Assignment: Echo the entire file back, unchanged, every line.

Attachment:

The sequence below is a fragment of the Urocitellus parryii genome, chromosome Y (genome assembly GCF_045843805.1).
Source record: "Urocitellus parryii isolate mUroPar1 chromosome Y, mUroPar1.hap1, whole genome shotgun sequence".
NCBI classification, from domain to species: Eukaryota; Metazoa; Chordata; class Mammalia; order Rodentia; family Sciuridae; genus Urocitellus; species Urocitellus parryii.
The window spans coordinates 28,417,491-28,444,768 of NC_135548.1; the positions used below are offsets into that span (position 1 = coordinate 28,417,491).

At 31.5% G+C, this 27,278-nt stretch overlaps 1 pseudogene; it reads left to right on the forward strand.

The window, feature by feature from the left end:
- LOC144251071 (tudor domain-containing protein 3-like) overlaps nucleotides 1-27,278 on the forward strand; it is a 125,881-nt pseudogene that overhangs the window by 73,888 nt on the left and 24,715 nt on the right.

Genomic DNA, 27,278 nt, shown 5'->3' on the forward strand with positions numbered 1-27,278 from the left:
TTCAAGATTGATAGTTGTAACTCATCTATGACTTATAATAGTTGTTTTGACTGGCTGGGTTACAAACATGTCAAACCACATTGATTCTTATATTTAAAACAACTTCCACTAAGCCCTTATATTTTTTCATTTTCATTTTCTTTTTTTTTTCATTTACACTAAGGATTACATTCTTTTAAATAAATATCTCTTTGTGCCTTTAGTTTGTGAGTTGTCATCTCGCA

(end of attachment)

The sequence below is a fragment of the Urocitellus parryii genome, chromosome Y (genome assembly GCF_045843805.1).
Source record: "Urocitellus parryii isolate mUroPar1 chromosome Y, mUroPar1.hap1, whole genome shotgun sequence".
NCBI classification, from domain to species: Eukaryota; Metazoa; Chordata; class Mammalia; order Rodentia; family Sciuridae; genus Urocitellus; species Urocitellus parryii.
The window spans coordinates 28,417,491-28,444,768 of NC_135548.1; the positions used below are offsets into that span (position 1 = coordinate 28,417,491).

At 31.5% G+C, this 27,278-nt stretch overlaps 1 pseudogene; it reads left to right on the forward strand.

The window, feature by feature from the left end:
- LOC144251071 (tudor domain-containing protein 3-like) overlaps nucleotides 1-27,278 on the forward strand; it is a 125,881-nt pseudogene that overhangs the window by 73,888 nt on the left and 24,715 nt on the right.

Genomic DNA, 27,278 nt, shown 5'->3' on the forward strand with positions numbered 1-27,278 from the left:
TTCAAGATTGATAGTTGTAACTCATCTATGACTTATAATAGTTGTTTTGACTGGCTGGGTTACAAACATGTCAAACCACATTGATTCTTATATTTAAAACAACTTCCACTAAGCCCTTATATTTTTTCATTTTCATTTTCTTTTTTTTTTCATTTACACTAAGGATTACATTCTTTTAAATAAATATCTCTTTGTGCCTTTAGTTTGTGAGTTGTCATCTCGCA